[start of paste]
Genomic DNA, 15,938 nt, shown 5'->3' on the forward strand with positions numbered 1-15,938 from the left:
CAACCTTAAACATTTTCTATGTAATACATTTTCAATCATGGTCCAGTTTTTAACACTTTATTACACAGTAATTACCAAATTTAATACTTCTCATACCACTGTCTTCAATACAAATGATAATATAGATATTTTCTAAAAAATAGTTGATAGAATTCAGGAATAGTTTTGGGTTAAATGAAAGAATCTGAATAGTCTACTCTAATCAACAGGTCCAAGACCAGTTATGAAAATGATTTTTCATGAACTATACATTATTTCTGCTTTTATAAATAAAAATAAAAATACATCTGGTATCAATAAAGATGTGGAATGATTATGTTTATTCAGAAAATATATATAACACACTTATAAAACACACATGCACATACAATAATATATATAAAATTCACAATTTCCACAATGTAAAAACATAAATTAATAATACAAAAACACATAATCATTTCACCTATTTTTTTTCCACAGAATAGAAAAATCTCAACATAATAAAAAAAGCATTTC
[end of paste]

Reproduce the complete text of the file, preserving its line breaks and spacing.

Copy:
Genomic DNA, 15,938 nt, shown 5'->3' on the forward strand with positions numbered 1-15,938 from the left:
CAACCTTAAACATTTTCTATGTAATACATTTTCAATCATGGTCCAGTTTTTAACACTTTATTACACAGTAATTACCAAATTTAATACTTCTCATACCACTGTCTTCAATACAAATGATAATATAGATATTTTCTAAAAAATAGTTGATAGAATTCAGGAATAGTTTTGGGTTAAATGAAAGAATCTGAATAGTCTACTCTAATCAACAGGTCCAAGACCAGTTATGAAAATGATTTTTCATGAACTATACATTATTTCTGCTTTTATAAATAAAAATAAAAATACATCTGGTATCAATAAAGATGTGGAATGATTATGTTTATTCAGAAAATATATATAACACACTTATAAAACACACATGCACATACAATAATATATATAAAATTCACAATTTCCACAATGTAAAAACATAAATTAATAATACAAAAACACATAATCATTTCACCTATTTTTTTTCCACAGAATAGAAAAATCTCAACATAATAAAAAAAGCATTTC